• Giving a Voice, Healing Trauma: Exploring the Usefulness of Art Therapy with Refugee Children

      Lovell, Andy; Lowndes; Akthar, Zahra (University of Chester, 2017-10)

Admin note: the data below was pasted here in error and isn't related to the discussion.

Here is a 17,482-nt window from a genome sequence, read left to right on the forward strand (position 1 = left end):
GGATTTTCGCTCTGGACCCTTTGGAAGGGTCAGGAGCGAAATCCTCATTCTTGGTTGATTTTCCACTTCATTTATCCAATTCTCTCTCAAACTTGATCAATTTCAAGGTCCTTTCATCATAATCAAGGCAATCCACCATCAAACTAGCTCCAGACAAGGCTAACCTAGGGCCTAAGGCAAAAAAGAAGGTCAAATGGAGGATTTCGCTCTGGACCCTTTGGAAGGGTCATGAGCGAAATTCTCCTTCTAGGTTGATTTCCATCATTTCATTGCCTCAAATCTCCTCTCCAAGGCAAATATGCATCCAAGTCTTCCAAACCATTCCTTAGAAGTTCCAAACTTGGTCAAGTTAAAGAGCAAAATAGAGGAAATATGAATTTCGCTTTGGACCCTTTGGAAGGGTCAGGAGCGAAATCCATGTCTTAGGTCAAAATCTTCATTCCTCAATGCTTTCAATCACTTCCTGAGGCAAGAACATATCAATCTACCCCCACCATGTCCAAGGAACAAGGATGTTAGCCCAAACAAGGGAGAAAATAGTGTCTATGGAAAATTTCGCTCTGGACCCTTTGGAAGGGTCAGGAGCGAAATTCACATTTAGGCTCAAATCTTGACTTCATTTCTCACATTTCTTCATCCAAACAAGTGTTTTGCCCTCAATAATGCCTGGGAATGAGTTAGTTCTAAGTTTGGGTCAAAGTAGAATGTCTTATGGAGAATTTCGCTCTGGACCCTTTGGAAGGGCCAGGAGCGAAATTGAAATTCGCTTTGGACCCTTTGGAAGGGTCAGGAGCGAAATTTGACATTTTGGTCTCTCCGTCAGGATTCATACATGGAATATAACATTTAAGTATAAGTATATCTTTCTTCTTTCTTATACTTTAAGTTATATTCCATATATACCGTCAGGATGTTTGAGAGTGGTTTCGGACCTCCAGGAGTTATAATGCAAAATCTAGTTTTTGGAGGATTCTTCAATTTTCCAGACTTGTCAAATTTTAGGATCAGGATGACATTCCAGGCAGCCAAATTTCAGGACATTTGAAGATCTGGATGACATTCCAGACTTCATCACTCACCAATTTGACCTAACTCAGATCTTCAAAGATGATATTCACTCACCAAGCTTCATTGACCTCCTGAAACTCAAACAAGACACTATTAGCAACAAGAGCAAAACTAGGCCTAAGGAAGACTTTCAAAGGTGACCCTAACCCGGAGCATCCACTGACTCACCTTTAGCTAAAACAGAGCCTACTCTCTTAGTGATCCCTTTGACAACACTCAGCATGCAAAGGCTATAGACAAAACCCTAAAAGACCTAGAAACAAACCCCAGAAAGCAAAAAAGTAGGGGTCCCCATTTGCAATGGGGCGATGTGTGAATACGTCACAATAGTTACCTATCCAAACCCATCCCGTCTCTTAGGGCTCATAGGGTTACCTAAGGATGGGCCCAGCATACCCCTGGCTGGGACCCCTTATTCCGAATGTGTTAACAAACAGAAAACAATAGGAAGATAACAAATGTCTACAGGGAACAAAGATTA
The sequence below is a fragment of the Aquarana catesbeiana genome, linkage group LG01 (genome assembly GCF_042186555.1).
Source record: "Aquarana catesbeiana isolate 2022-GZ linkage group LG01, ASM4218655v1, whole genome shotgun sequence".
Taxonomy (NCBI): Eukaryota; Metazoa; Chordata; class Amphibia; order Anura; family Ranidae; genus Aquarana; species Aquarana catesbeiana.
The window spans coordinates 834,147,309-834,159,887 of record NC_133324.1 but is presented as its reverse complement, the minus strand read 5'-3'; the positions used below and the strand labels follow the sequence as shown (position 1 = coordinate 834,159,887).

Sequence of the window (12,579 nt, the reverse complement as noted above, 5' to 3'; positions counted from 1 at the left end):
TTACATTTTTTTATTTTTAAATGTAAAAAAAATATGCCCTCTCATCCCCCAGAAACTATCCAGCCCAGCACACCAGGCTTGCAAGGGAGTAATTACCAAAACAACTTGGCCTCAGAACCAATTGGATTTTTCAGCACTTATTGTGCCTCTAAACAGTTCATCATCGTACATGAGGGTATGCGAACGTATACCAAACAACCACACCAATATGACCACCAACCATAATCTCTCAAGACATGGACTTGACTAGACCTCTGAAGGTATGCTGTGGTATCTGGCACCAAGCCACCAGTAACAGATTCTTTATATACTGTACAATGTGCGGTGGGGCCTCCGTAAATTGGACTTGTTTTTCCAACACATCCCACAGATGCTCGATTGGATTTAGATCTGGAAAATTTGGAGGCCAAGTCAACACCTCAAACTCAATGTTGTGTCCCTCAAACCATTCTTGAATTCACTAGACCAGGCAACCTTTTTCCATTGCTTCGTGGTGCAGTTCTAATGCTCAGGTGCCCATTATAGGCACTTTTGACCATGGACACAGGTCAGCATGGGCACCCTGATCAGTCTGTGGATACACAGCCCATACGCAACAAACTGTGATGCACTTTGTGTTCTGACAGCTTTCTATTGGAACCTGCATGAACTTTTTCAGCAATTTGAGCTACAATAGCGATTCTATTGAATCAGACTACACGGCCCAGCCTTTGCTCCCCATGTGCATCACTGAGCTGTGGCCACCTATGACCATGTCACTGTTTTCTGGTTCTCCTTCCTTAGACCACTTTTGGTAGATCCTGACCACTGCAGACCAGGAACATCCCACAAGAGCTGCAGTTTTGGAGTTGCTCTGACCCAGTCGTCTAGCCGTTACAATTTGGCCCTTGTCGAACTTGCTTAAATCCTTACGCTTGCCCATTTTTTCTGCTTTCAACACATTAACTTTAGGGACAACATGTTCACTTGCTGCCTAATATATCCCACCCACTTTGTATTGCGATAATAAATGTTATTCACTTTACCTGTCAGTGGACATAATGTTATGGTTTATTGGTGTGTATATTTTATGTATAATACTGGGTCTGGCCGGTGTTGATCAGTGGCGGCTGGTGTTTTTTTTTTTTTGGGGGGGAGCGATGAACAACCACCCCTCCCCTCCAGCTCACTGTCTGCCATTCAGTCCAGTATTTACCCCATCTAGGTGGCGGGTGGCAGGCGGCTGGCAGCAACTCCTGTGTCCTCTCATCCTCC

Children who seek refuge to the United Kingdom have experienced a journey witnessing many traumatic events, separation and losses. These experiences can have a profound effect on a child’s well-being and resettlement in the host country. Art therapy is an avenue which can help these children to heal their trauma, and explore the feelings and changes that arise with becoming a refugee. This research set in an interpretive paradigm, informed by hermeneutic phenomenology explores the usefulness of art therapy with refugee children. It aims to investigate this enquiry through the lens of art therapists to gain insights from lived experiences and stories. Three semi-structured interviews were conducted, which were explored and analysed through using thematic analysis, which discovered five key themes these were identified as: (1) Giving Voice, (2) Rebuilding Trust, Opening Wounds, (3) Sharing Stories, Healing Pain, (4) Exploring Identity, Discovering New- Self, and (5) Understanding Art Therapy. Upon reflection, the four initial findings merged together highlighting the two key usefulness of art therapy, these were established as: (a) providing refugee children with a safe space to heal and discover new-self, and (b) giving refugee children a voice to express, and share their stories. Despite the last theme (understanding art therapy) being established as a limitation, this created an area for future research to help inform art therapy practice. From the findings discovered, it was concluded that art therapy is a useful form of psychotherapy for refugee children. Art therapy provides these children with a safe space to heal, and gives them a voice to express and be heard.